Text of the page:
BAI LING'S FRIENDS IN CHINA TELL her that the Chinese government hates her new movie, Red Corner. In it Richard Gere plays an American lawyer framed for murder in Beijing, and Bai Ling--a Chinese movie star tackling her first major Hollywood role--is the attorney who guides him through China's corrupt and sinister judicial system. Gere has already been banned from entering China for his pro-Tibet activities. Bai Ling, who now divides her time between China, New York and Los Angeles, could be banned, too. Or the government could let her back in and prevent her from leaving, forbid her from acting--and throw her in jail. Her friends warn her not to talk to the press. But when she sits down with a reporter, she talks, nonstop, for 2i hours. ""Should I say, "Oh, I'm just an actress; I'm an idiot?' '' she says. ""I cannot. This is not an anti-China movie. We're criticizing the judicial system because we want to make things better. Whatever happens, I'll live with it.''
Her problems have already begun. She says a Chinese director who had planned to cast her in a movie has decided against it, telling her, ""I don't want to get into trouble.'' Under pressure from his friends, a Chinese journalist has killed a story he was going to write about her. A visiting friend called the Chinese Embassy here to get her number and was warned not to contact her. Bai Ling defends her decisions but sometimes wavers. She hasn't told her family about ""Red Corner''--most of them still live in China--because she doesn't want them to worry. ""I hope that nothing happens to them,'' she says. ""I don't want to think about that . . . I don't know what to do.''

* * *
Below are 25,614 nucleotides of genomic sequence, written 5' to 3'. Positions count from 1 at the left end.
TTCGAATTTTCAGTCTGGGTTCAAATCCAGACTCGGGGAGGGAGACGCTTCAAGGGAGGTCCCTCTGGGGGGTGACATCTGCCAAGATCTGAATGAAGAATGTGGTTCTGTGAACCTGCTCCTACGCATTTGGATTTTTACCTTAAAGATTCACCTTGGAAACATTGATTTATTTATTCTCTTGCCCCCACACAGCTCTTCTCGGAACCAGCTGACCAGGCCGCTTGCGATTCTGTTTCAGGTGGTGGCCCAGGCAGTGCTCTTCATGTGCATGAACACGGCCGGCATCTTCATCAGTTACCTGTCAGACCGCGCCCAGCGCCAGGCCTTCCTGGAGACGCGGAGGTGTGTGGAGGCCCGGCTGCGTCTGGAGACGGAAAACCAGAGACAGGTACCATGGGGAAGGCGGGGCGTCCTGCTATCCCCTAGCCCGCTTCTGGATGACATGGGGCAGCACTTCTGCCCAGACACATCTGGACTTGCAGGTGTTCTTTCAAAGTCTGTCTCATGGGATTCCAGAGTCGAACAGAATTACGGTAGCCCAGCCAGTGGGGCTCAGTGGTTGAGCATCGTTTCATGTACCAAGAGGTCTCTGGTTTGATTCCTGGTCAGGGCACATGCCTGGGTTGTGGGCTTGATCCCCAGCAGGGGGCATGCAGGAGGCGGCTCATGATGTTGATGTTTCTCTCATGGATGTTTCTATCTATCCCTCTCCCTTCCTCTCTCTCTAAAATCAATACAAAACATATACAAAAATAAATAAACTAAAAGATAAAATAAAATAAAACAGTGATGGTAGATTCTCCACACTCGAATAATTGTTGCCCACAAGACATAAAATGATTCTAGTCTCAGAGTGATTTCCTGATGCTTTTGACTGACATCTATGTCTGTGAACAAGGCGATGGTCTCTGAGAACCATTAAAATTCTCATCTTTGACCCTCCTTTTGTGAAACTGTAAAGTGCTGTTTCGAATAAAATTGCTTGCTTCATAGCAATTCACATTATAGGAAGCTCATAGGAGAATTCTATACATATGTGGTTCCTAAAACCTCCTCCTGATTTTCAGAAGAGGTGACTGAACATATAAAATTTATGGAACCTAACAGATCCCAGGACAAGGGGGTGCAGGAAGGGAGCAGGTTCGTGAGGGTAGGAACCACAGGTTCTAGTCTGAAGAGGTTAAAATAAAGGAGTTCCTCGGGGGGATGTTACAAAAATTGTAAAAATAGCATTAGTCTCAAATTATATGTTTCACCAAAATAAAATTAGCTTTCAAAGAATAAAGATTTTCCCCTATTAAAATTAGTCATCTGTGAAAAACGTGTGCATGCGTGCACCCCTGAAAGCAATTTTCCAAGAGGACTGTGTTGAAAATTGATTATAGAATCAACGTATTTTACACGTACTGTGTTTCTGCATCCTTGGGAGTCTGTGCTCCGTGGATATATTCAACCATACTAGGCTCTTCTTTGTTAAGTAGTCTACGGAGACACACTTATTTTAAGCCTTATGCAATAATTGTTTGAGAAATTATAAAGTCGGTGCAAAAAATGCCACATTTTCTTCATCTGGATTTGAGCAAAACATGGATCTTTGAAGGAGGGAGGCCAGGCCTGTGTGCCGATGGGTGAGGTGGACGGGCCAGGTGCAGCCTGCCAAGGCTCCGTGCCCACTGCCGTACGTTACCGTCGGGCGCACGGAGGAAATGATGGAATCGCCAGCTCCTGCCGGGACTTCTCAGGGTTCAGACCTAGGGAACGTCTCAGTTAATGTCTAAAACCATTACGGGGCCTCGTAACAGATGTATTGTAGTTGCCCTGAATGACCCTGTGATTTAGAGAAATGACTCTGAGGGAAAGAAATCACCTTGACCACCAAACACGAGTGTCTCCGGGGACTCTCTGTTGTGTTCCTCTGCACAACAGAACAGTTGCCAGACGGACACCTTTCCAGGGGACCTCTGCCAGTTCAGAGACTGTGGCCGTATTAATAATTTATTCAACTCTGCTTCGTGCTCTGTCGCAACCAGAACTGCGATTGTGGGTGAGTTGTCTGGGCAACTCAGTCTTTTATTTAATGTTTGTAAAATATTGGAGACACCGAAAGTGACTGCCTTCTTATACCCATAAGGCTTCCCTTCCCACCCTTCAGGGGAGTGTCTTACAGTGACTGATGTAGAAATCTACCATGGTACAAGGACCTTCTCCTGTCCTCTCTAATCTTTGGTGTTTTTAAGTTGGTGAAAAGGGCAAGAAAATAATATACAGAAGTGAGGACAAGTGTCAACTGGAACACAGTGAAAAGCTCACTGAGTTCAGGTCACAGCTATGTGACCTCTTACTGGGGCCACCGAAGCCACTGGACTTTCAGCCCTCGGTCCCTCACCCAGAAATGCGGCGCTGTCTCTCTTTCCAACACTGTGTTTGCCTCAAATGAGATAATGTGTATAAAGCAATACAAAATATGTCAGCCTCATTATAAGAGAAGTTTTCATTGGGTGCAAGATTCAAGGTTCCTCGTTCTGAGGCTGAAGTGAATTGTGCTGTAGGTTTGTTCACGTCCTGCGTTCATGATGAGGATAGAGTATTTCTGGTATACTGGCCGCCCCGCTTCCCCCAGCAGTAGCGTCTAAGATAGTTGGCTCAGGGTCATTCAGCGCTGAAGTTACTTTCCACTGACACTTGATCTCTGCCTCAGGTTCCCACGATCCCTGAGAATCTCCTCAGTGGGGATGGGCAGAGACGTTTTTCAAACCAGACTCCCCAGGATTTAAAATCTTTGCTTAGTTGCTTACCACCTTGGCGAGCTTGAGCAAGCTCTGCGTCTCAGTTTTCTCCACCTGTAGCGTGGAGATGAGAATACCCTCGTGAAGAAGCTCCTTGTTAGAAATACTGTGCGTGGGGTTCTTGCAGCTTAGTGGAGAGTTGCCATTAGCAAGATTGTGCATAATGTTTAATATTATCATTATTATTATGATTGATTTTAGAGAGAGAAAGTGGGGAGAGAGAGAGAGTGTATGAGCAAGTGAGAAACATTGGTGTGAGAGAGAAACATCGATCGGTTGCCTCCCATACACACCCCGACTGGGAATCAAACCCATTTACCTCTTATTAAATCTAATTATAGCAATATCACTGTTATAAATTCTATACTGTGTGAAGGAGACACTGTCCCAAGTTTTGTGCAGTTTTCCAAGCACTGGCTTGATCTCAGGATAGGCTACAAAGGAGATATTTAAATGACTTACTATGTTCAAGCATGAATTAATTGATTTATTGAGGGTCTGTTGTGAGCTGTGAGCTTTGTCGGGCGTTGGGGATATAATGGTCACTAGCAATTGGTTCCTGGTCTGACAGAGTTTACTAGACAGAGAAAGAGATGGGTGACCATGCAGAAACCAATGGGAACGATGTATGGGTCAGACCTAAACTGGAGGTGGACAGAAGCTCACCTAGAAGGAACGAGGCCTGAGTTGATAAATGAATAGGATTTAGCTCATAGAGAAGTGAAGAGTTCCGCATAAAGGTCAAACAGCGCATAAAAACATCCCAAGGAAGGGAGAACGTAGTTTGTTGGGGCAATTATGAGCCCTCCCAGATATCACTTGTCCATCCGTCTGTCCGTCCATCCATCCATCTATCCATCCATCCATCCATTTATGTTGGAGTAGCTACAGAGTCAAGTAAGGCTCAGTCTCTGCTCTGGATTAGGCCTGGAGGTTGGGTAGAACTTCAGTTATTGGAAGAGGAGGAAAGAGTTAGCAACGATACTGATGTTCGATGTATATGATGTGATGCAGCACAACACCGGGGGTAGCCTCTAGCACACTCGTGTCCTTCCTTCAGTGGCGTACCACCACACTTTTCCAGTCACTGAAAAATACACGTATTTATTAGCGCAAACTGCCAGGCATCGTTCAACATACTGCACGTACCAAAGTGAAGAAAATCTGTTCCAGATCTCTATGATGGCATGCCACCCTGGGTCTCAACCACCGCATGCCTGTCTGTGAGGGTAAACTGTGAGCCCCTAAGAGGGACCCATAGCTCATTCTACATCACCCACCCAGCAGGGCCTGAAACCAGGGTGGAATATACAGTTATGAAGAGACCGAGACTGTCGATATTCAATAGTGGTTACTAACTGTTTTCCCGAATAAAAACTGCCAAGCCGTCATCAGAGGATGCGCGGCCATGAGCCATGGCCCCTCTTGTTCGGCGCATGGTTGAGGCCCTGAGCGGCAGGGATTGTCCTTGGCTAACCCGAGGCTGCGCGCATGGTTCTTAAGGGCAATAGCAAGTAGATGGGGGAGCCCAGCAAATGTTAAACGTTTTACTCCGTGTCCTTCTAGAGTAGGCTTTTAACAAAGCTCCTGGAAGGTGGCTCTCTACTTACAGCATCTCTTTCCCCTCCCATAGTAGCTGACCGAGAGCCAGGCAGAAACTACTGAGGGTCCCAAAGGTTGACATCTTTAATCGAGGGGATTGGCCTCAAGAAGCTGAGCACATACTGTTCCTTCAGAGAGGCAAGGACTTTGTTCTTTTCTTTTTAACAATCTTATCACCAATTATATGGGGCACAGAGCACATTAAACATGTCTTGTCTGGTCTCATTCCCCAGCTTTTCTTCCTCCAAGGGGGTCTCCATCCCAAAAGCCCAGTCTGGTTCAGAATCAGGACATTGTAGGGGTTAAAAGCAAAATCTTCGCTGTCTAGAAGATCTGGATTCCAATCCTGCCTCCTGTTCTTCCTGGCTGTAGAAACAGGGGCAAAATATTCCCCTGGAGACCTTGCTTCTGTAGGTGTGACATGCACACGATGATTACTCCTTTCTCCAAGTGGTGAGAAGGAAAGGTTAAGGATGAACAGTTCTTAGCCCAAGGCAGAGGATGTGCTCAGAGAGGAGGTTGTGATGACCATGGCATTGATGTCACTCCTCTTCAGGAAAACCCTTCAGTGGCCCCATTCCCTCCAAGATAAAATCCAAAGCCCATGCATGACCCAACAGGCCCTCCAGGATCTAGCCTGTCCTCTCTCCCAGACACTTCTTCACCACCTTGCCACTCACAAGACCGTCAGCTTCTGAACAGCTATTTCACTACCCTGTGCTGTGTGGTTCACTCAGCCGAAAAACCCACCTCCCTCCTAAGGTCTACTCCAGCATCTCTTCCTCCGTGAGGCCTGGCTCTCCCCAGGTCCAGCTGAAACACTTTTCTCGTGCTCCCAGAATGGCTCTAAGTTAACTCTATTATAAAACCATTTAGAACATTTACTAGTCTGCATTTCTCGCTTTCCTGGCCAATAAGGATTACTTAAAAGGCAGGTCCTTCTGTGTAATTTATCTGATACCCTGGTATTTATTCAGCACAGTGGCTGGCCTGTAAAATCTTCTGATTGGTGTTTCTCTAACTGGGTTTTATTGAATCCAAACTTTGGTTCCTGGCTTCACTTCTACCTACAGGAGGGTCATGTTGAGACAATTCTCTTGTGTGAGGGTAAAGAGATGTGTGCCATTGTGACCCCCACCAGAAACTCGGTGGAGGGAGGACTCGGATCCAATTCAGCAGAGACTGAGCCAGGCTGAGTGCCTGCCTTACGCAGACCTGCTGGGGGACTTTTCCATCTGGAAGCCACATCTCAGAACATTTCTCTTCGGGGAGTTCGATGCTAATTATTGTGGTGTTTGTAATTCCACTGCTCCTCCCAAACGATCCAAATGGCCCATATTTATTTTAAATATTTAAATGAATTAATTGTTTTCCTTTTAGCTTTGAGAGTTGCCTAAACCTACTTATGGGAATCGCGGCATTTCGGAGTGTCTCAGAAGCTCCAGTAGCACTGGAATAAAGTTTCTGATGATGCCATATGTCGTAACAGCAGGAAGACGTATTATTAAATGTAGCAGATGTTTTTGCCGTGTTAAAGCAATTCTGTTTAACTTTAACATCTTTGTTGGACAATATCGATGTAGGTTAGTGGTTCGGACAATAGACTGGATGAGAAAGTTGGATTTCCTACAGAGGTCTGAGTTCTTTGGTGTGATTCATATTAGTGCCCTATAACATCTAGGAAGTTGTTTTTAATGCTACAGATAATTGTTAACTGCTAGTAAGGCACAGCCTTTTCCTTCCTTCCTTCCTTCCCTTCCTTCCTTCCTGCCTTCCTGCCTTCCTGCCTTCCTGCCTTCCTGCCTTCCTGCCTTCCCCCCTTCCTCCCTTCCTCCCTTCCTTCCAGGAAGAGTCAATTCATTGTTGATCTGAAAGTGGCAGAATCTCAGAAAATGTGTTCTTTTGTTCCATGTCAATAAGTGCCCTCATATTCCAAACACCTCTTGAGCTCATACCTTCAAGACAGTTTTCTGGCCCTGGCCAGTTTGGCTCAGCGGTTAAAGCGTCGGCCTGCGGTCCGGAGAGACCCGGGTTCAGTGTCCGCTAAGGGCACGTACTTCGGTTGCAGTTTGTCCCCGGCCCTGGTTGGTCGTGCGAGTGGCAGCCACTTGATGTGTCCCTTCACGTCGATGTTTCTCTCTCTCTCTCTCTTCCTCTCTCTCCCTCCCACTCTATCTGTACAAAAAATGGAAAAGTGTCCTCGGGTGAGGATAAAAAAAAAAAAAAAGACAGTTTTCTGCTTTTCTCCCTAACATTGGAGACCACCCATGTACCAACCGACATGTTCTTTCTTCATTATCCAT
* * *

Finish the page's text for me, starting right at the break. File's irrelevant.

Bai Ling, 27, was brought up by her grandparents in Sichuan province. Her parents, both university professors, chose opposing sides in the Cultural Revolution and separated. When she was 14, Bai Ling joined the People's Liberation Army in Tibet as an entertainer. She was mostly ignorant of politics and was told only that the Tibetans carried knives and were very dangerous. One day an army leader confiscated her diary, saying, ""Bai Ling, you're young, and we want to promote you. But if you don't let us see what you're thinking, how can we help you?'' Bai Ling left the army after three years and began acting. She soon became one of China's biggest movie stars.
In 1989 Bai Ling joined the Tiananmen Square protests. ""I saw a lot of people die,'' she says. ""You know, we did not believe they were going to shoot. When the army came, we lay on the ground. When the gunshots stopped, we got up--but a lot of people next to me could not. Afterwards, it rained for a whole month. The sky was mourning.'' In 1992 she left stardom in China for waitressing in New York. She learned English by osmosis and eventually landed a role as a Chinese mafia moll in ""The Crow.'' Now she's fielding offers from Hollywood and sending money back to her family.
Bai Ling usually spends half the year in China and hopes to continue visiting. While shooting ""Red Corner'' in L.A., she would linger on the sets after hours because they reminded her of home. ""Here I'm more free, but isolated and lonely,'' she says. ""But there's a lot of anger in China. People hide themselves; they hold back the truth and become twisted. China needs to open up and not be afraid.''